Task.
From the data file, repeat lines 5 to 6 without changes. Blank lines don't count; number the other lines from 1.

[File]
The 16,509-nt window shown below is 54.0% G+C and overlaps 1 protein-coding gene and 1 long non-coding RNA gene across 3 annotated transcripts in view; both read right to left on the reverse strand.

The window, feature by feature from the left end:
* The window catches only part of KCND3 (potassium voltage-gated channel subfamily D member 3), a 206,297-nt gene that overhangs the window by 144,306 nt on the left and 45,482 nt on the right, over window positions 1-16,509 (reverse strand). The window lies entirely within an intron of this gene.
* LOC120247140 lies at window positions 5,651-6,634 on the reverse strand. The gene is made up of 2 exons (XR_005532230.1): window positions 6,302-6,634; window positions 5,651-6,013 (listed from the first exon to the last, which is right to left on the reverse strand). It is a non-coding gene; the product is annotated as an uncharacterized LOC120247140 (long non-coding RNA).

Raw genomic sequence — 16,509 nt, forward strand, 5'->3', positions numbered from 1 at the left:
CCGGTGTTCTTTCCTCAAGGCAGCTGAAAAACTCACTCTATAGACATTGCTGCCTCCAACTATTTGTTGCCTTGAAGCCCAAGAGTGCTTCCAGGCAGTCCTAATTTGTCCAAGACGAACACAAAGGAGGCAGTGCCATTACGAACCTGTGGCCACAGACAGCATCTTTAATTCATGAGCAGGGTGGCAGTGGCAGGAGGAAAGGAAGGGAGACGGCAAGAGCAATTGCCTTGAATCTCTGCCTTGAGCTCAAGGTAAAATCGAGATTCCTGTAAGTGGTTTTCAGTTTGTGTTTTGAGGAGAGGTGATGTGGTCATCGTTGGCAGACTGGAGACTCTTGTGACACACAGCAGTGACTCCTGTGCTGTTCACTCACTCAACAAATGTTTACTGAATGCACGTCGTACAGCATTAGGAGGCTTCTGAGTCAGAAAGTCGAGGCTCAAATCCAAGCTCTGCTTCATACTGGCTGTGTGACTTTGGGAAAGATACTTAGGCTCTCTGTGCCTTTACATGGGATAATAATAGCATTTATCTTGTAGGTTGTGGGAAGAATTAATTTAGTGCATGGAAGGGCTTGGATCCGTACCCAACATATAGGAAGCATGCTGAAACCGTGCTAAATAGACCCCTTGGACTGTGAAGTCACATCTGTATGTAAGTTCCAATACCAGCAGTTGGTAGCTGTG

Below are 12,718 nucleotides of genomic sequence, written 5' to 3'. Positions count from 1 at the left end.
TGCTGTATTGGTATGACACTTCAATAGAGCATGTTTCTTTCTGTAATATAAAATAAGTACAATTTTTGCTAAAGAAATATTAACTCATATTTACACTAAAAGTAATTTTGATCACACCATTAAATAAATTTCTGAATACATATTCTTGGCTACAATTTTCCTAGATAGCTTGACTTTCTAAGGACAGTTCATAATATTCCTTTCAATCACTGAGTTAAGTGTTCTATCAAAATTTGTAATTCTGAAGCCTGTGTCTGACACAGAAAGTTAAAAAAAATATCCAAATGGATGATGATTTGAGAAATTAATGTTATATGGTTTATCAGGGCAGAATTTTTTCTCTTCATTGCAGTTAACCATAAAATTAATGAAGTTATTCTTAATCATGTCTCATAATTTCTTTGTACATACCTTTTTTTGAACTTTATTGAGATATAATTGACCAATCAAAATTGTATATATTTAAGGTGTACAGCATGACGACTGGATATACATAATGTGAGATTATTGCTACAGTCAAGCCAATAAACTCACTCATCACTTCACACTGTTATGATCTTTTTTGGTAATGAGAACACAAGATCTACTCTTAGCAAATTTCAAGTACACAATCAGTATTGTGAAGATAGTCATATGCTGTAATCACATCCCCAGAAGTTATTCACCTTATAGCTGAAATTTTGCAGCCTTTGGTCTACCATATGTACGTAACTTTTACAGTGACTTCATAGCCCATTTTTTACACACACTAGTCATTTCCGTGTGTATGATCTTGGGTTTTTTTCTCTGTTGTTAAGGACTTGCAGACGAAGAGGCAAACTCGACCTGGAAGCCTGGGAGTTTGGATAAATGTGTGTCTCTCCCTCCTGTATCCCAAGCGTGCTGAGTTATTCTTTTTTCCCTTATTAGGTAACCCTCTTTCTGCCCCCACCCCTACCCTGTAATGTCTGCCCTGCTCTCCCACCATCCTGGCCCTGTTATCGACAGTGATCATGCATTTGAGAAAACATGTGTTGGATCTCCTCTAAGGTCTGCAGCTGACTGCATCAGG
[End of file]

Raw genomic sequence — 16,509 nt, forward strand, 5'->3', positions numbered from 1 at the left:
CCGGTGTTCTTTCCTCAAGGCAGCTGAAAAACTCACTCTATAGACATTGCTGCCTCCAACTATTTGTTGCCTTGAAGCCCAAGAGTGCTTCCAGGCAGTCCTAATTTGTCCAAGACGAACACAAAGGAGGCAGTGCCATTACGAACCTGTGGCCACAGACAGCATCTTTAATTCATGAGCAGGGTGGCAGTGGCAGGAGGAAAGGAAGGGAGACGGCAAGAGCAATTGCCTTGAATCTCTGCCTTGAGCTCAAGGTAAAATCGAGATTCCTGTAAGTGGTTTTCAGTTTGTGTTTTGAGGAGAGGTGATGTGGTCATCGTTGGCAGACTGGAGACTCTTGTGACACACAGCAGTGACTCCTGTGCTGTTCACTCACTCAACAAATGTTTACTGAATGCACGTCGTACAGCATTAGGAGGCTTCTGAGTCAGAAAGTCGAGGCTCAAATCCAAGCTCTGCTTCATACTGGCTGTGTGACTTTGGGAAAGATACTTAGGCTCTCTGTGCCTTTACATGGGATAATAATAGCATTTATCTTGTAGGTTGTGGGAAGAATTAATTTAGTGCATGGAAGGGCTTGGATCCGTACCCAACATATAGGAAGCATGCTGAAACCGTGCTAAATAGACCCCTTGGACTGTGAAGTCACATCTGTATGTAAGTTCCAATACCAGCAGTTGGTAGCTGTG